Divinely Uninspired to a Hellish Extent is Lewis Capaldi's debut studio album which was released on May 17, 2019 through Virgin EMI Records.


  1. Grace
  2. Bruises
  3. Hold Me While You Wait
  4. Someone You Loved
  5. Maybe
  6. Forever
  7. One
  8. Don't Get Me Wrong
  9. Hollywood
  10. Lost On You
  11. Fade
  12. Headspace

Album Background[]

In the album announcement, Capaldi said: "Everyone always tells you about how amazing recording their first album was and how they'll always look back on the 'process' with fond memories. I will look back on it as an extremely stressful time that somehow also managed to be extremely boring."

Capaldi went on to describe that while he liked "building up the songs", he did not enjoy re-recording guitar parts and the long mixing process.

He also joked that he did not think that when he got to release his debut album that he "would give it a name as stupid I have, but here we are." MTV said Capaldi "might have just won Best Album Title of 2019."

Chart Performance[]

"Divinely Uninspired to a Hellish Extent" became the second fastest-selling album of the year in Ireland after three days of availability.

The album started atop the Irish Albums Chart with 6,389 units (physical sales, downloads and streaming), just nearly 1,100 fewer than the gold certification disc (deleted in 2013).

It later became the fastest-selling album of the year (with 2,100 units more than Billie Eilish's debut album), the decade and the fourth all-time in the country.

In its second week, the album stayed at #1; it spent a total of four weeks at number one. As of July 2019, it is the fifth best-selling album of mid-year and the ninth best-selling vinyl album there.

Critical Reception[]

Ben Beaumont-Thomas of The Guardian awarded the album three out of five stars, saying that "few artists have quite such a disparity between their music and their public persona" as Capaldi, who, in song, is "a man utterly battered by a breakup".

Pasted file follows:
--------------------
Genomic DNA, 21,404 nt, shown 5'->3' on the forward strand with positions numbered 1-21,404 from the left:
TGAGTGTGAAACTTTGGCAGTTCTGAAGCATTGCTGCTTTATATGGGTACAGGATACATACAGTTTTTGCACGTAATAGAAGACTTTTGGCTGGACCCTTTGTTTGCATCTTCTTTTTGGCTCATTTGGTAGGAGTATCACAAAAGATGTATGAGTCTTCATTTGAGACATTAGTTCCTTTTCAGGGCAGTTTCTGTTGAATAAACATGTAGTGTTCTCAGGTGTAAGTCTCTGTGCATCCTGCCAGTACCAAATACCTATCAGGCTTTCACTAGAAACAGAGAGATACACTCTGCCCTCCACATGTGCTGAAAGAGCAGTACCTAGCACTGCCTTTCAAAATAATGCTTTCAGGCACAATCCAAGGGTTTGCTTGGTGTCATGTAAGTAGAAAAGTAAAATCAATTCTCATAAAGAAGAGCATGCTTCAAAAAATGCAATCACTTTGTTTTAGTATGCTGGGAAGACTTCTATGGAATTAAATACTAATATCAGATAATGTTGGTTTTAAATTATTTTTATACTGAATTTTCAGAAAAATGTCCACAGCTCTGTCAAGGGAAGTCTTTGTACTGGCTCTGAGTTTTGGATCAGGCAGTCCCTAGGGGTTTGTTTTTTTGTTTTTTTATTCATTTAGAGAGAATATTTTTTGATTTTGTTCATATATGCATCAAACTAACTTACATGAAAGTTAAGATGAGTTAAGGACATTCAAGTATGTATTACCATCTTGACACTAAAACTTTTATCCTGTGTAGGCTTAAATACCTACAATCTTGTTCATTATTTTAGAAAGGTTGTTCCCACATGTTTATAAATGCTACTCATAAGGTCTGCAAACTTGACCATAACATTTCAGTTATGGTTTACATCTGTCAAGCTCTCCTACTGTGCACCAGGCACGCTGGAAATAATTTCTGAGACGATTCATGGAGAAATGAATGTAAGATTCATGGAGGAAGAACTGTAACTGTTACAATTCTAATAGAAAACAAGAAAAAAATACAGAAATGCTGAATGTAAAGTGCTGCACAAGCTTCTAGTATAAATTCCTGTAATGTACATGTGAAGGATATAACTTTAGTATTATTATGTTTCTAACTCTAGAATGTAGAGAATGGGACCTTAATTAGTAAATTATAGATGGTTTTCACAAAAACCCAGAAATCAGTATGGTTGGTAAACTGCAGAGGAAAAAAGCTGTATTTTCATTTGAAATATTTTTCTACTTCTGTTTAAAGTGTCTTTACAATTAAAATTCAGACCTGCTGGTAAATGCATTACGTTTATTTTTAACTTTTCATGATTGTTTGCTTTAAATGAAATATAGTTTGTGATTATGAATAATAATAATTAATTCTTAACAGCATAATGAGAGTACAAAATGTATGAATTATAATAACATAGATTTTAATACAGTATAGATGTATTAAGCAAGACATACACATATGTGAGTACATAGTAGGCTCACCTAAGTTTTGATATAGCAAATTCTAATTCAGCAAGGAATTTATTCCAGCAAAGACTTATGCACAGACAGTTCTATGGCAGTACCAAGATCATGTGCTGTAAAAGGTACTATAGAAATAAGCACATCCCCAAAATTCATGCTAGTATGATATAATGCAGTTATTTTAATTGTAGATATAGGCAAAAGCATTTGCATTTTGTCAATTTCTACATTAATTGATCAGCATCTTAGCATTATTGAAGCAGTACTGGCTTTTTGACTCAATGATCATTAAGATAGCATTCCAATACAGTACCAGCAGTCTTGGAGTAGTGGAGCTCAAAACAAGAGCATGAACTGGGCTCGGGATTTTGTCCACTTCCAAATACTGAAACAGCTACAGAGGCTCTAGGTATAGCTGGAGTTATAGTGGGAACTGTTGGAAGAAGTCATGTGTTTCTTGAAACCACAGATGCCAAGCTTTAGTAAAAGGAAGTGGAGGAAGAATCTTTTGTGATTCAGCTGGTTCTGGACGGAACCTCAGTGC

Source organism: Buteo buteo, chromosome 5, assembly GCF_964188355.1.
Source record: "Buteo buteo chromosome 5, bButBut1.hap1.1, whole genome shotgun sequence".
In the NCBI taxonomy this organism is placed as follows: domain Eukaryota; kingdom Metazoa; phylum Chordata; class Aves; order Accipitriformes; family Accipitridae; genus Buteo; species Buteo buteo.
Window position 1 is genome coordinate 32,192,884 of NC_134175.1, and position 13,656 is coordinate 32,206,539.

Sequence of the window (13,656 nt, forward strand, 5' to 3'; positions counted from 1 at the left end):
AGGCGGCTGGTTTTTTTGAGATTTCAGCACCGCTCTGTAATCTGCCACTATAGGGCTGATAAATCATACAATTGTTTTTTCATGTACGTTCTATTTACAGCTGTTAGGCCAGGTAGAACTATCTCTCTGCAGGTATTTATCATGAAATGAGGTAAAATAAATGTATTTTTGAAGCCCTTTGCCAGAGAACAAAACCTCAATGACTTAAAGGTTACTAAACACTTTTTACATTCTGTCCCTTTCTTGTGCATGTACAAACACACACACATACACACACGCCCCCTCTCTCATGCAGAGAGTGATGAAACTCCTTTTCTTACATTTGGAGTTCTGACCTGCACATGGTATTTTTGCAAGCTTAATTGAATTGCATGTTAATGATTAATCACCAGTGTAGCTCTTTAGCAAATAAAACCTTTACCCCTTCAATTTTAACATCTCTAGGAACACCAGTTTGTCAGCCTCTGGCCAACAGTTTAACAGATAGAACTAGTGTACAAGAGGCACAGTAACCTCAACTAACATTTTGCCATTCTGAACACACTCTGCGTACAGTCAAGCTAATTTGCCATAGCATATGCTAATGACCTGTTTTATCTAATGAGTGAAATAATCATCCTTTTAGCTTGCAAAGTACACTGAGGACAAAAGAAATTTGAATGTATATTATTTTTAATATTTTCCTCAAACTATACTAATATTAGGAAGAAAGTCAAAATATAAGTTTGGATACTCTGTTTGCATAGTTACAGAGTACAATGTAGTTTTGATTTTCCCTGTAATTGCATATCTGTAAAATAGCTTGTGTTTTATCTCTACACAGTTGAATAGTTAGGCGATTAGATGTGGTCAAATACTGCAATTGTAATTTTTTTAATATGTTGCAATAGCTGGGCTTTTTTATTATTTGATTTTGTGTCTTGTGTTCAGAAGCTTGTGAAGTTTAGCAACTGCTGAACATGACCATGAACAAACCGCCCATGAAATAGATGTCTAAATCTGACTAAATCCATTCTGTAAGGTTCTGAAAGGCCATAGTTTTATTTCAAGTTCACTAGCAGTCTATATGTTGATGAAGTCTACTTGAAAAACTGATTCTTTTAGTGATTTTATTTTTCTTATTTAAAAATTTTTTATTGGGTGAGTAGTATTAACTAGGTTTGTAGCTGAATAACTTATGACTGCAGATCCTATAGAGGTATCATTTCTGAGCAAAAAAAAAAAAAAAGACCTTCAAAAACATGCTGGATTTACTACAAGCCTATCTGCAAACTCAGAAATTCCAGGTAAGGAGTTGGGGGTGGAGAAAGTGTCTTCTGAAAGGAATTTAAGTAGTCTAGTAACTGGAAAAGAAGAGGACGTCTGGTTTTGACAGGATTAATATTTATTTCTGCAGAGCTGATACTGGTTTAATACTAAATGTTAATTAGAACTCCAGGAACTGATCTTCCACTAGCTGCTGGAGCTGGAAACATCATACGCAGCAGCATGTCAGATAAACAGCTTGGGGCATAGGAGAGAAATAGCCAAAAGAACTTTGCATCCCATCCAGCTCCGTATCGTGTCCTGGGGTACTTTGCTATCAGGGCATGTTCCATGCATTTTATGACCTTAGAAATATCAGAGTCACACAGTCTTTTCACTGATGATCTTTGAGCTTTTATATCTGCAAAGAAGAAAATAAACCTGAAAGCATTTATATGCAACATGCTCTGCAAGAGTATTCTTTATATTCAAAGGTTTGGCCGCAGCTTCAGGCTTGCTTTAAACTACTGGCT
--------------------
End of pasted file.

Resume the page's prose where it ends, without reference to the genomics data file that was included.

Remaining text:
He called Capaldi's honesty "appealing" and felt that there is "some solid songwriting here, and a nobility to the sheer honesty of the lyrics", describing the music as "full-force, ugly crying pop".

Roisin O'Connor of The Independent called Capaldi's voice "a gravelly powerhouse that manages to evoke the 22-year-old's natural charisma even on the weepiest of ballads" and said the album "alternates between piano and guitar-based tracks, with production that retains raw moments" that, while "not the most adventurous album [...] is more about unveiling the rough materials Capaldi has to work with".

Hayley Milross from The Line of Best Fit gave the album a score of 8 out of 10 and called the album "an assured and settled debut", saying that while Capaldi may not have "deliver[ed] an album that leans towards the extraordinary", it is a "collection of poignant love songs that are honest and sincere".

Robin Murray of Clash gave the album a score of four out of 10 and questioned why Capaldi's music is "so boring" given his "hilarous" public persona.

Murray judged that the album "isn't something anyone should hate. It's well produced, well played, and for the more part well written, if highly repetitive in its he said/she said subject matter", saying its "refusal to be disliked" is "perhaps its most dispiriting, irritating aspect."

Writing for NME, Jordan Bassett characterised the album as "emotional piano ballads" that "sit at stark contrast with his public persona", concluding that it is "somewhat baffling that such a charismatic star could make a record so lacking in personality, though his fans won't mind one bit" and giving the album two out of five stars.